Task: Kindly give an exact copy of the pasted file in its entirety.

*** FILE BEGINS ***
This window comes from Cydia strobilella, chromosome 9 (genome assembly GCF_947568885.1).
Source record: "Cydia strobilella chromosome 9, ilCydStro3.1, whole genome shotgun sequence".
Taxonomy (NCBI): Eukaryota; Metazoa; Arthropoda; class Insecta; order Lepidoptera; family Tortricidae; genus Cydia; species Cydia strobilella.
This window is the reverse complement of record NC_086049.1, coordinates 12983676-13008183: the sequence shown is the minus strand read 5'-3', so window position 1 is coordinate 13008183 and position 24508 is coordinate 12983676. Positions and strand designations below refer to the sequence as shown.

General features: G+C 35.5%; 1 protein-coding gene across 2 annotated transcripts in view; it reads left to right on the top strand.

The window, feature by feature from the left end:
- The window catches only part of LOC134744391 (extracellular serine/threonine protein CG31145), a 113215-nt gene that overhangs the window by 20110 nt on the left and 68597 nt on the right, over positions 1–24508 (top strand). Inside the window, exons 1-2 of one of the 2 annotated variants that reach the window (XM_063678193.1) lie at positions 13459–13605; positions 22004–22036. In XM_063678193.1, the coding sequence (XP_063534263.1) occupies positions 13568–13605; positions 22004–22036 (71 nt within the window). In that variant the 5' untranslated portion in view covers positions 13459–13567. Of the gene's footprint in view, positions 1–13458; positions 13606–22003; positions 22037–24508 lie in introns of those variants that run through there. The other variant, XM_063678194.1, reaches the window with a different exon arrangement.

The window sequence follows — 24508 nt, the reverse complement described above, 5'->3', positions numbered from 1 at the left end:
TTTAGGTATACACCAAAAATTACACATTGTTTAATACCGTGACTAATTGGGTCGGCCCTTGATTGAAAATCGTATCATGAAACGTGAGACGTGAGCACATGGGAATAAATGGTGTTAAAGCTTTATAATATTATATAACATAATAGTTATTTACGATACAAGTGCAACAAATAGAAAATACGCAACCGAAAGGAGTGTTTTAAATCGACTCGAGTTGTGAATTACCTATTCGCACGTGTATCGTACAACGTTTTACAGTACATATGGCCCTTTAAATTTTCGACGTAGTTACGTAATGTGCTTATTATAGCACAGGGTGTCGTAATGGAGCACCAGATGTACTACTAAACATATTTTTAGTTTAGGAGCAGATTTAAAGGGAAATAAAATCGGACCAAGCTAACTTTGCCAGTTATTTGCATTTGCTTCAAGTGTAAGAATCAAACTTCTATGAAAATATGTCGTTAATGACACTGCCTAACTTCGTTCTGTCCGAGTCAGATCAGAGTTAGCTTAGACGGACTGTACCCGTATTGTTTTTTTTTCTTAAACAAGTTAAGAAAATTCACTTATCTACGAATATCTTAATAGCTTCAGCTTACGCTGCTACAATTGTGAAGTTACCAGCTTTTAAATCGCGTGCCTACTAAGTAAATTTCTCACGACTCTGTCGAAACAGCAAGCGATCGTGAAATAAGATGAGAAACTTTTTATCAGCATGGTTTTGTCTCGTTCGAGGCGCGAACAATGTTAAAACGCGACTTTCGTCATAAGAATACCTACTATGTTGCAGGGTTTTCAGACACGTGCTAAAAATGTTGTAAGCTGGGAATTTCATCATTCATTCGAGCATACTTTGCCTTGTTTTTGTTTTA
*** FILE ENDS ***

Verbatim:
This window comes from Cydia strobilella, chromosome 9 (genome assembly GCF_947568885.1).
Source record: "Cydia strobilella chromosome 9, ilCydStro3.1, whole genome shotgun sequence".
Taxonomy (NCBI): Eukaryota; Metazoa; Arthropoda; class Insecta; order Lepidoptera; family Tortricidae; genus Cydia; species Cydia strobilella.
This window is the reverse complement of record NC_086049.1, coordinates 12983676-13008183: the sequence shown is the minus strand read 5'-3', so window position 1 is coordinate 13008183 and position 24508 is coordinate 12983676. Positions and strand designations below refer to the sequence as shown.

General features: G+C 35.5%; 1 protein-coding gene across 2 annotated transcripts in view; it reads left to right on the top strand.

The window, feature by feature from the left end:
- The window catches only part of LOC134744391 (extracellular serine/threonine protein CG31145), a 113215-nt gene that overhangs the window by 20110 nt on the left and 68597 nt on the right, over positions 1–24508 (top strand). Inside the window, exons 1-2 of one of the 2 annotated variants that reach the window (XM_063678193.1) lie at positions 13459–13605; positions 22004–22036. In XM_063678193.1, the coding sequence (XP_063534263.1) occupies positions 13568–13605; positions 22004–22036 (71 nt within the window). In that variant the 5' untranslated portion in view covers positions 13459–13567. Of the gene's footprint in view, positions 1–13458; positions 13606–22003; positions 22037–24508 lie in introns of those variants that run through there. The other variant, XM_063678194.1, reaches the window with a different exon arrangement.

The window sequence follows — 24508 nt, the reverse complement described above, 5'->3', positions numbered from 1 at the left end:
TTTAGGTATACACCAAAAATTACACATTGTTTAATACCGTGACTAATTGGGTCGGCCCTTGATTGAAAATCGTATCATGAAACGTGAGACGTGAGCACATGGGAATAAATGGTGTTAAAGCTTTATAATATTATATAACATAATAGTTATTTACGATACAAGTGCAACAAATAGAAAATACGCAACCGAAAGGAGTGTTTTAAATCGACTCGAGTTGTGAATTACCTATTCGCACGTGTATCGTACAACGTTTTACAGTACATATGGCCCTTTAAATTTTCGACGTAGTTACGTAATGTGCTTATTATAGCACAGGGTGTCGTAATGGAGCACCAGATGTACTACTAAACATATTTTTAGTTTAGGAGCAGATTTAAAGGGAAATAAAATCGGACCAAGCTAACTTTGCCAGTTATTTGCATTTGCTTCAAGTGTAAGAATCAAACTTCTATGAAAATATGTCGTTAATGACACTGCCTAACTTCGTTCTGTCCGAGTCAGATCAGAGTTAGCTTAGACGGACTGTACCCGTATTGTTTTTTTTTCTTAAACAAGTTAAGAAAATTCACTTATCTACGAATATCTTAATAGCTTCAGCTTACGCTGCTACAATTGTGAAGTTACCAGCTTTTAAATCGCGTGCCTACTAAGTAAATTTCTCACGACTCTGTCGAAACAGCAAGCGATCGTGAAATAAGATGAGAAACTTTTTATCAGCATGGTTTTGTCTCGTTCGAGGCGCGAACAATGTTAAAACGCGACTTTCGTCATAAGAATACCTACTATGTTGCAGGGTTTTCAGACACGTGCTAAAAATGTTGTAAGCTGGGAATTTCATCATTCATTCGAGCATACTTTGCCTTGTTTTTGTTTTA